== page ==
Smart, antimicrobial sutures that glow under medical imaging have been developed by a team from Australia’s Royal Melbourne Institute of Technology (RMIT).

As a possible replacement for mesh implants and internal stiches, the smart sutures are expected to prevent surgical site infections while also monitoring patient post-surgical recovery, according to the researchers.

Source: RMITSource: RMIT

This is thanks, the researchers suggest, to a combination of iodine and tiny nanoparticles throughout the materials. The tiny nanoparticles, which are carbon dots, are fluorescent and reportedly make it possible for the material to stand out from nearby tissue during medical imaging. Meanwhile, the iodine possesses strong antimicrobial properties.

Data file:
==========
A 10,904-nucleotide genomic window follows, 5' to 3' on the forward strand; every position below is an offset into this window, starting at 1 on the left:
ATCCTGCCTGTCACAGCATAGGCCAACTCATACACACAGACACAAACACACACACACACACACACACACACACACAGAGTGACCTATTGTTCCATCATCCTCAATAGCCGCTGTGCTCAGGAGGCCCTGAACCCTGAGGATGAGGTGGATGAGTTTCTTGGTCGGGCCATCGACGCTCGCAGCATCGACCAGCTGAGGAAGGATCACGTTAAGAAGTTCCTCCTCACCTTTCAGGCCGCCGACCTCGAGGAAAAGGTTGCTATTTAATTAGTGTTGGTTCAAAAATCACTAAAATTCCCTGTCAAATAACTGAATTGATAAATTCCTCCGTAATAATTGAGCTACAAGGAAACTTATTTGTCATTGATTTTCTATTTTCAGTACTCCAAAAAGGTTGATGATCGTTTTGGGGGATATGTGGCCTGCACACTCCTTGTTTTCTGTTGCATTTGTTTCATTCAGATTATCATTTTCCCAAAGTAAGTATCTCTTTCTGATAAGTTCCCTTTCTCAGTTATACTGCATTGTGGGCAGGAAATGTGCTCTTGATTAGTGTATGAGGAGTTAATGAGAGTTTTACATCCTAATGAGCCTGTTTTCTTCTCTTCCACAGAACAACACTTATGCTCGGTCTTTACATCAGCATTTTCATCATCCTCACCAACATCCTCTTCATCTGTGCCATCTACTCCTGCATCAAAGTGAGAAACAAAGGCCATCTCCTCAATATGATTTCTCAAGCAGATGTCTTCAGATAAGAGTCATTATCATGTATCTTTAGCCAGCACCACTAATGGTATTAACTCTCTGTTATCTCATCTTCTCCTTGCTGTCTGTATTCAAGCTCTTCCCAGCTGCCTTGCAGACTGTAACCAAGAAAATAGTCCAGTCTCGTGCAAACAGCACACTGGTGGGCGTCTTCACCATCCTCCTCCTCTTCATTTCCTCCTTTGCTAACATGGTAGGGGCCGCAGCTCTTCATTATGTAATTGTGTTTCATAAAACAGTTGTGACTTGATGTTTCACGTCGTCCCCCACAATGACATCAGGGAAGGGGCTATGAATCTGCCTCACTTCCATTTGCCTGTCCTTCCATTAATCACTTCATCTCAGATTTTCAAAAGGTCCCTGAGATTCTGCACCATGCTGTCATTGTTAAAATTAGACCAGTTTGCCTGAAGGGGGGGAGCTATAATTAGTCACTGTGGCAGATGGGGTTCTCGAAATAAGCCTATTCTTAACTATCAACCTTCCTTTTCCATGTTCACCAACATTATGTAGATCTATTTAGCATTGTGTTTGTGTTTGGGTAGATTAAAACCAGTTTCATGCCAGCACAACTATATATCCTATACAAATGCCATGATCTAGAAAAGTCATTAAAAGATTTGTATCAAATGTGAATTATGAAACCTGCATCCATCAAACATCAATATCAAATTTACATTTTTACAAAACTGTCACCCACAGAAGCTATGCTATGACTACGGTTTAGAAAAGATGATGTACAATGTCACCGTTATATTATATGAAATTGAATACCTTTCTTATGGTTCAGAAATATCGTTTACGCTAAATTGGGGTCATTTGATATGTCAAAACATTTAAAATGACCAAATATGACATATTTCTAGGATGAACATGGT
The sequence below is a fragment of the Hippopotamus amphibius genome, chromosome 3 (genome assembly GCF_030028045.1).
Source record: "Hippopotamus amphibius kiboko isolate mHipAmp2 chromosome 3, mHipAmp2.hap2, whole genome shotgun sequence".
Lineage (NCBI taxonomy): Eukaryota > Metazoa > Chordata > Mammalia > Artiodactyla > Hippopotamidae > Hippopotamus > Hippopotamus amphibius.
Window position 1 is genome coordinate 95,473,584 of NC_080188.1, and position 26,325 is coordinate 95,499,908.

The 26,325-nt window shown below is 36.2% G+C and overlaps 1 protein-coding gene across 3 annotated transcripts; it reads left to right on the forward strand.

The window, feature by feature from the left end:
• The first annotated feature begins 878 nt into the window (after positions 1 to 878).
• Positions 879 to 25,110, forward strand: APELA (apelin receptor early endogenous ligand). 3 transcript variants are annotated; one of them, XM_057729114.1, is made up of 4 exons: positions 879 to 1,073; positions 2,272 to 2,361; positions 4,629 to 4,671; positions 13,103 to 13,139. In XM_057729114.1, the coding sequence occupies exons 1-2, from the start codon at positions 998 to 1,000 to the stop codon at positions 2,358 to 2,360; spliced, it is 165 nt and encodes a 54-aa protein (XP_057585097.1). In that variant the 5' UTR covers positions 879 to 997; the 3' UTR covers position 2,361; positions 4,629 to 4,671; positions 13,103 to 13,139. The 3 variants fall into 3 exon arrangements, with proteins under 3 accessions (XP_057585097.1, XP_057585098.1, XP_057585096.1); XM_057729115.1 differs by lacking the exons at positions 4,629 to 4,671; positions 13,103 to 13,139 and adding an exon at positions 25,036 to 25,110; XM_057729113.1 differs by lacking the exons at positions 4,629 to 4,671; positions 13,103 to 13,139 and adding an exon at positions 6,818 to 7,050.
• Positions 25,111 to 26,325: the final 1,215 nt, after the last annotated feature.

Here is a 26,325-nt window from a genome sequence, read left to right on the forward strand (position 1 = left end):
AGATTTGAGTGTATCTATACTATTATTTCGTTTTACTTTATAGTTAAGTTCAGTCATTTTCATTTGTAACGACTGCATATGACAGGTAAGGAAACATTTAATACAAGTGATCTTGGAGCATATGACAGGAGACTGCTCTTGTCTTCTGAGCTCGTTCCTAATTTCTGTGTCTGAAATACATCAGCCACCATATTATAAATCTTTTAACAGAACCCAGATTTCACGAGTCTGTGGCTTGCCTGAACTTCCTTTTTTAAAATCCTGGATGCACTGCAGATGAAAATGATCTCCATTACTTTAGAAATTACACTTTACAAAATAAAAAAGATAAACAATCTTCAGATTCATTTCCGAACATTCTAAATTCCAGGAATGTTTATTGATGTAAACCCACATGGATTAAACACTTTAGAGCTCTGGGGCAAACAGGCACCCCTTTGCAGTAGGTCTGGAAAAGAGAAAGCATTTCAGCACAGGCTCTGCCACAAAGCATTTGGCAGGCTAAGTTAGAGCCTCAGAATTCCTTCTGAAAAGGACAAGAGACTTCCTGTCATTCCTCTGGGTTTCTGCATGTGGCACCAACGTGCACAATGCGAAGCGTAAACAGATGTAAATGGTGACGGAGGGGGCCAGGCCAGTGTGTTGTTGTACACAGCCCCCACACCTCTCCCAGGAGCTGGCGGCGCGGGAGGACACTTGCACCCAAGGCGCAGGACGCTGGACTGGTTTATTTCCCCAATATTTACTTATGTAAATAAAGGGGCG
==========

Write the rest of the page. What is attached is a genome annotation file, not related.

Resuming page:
During tests in the lab, the researchers reported that the sutures were still visible under medical imaging after being threaded through chicken meat samples, even after approximately three weeks. The sutures demonstrated strong antimicrobial properties, killing roughly 99% of drug resistant bacteria after six hours at body temperature.

The sutures are detailed in the article, Smart suture with iodine contrasting nanoparticles for computed tomography, which appears in the journal OpenNano.

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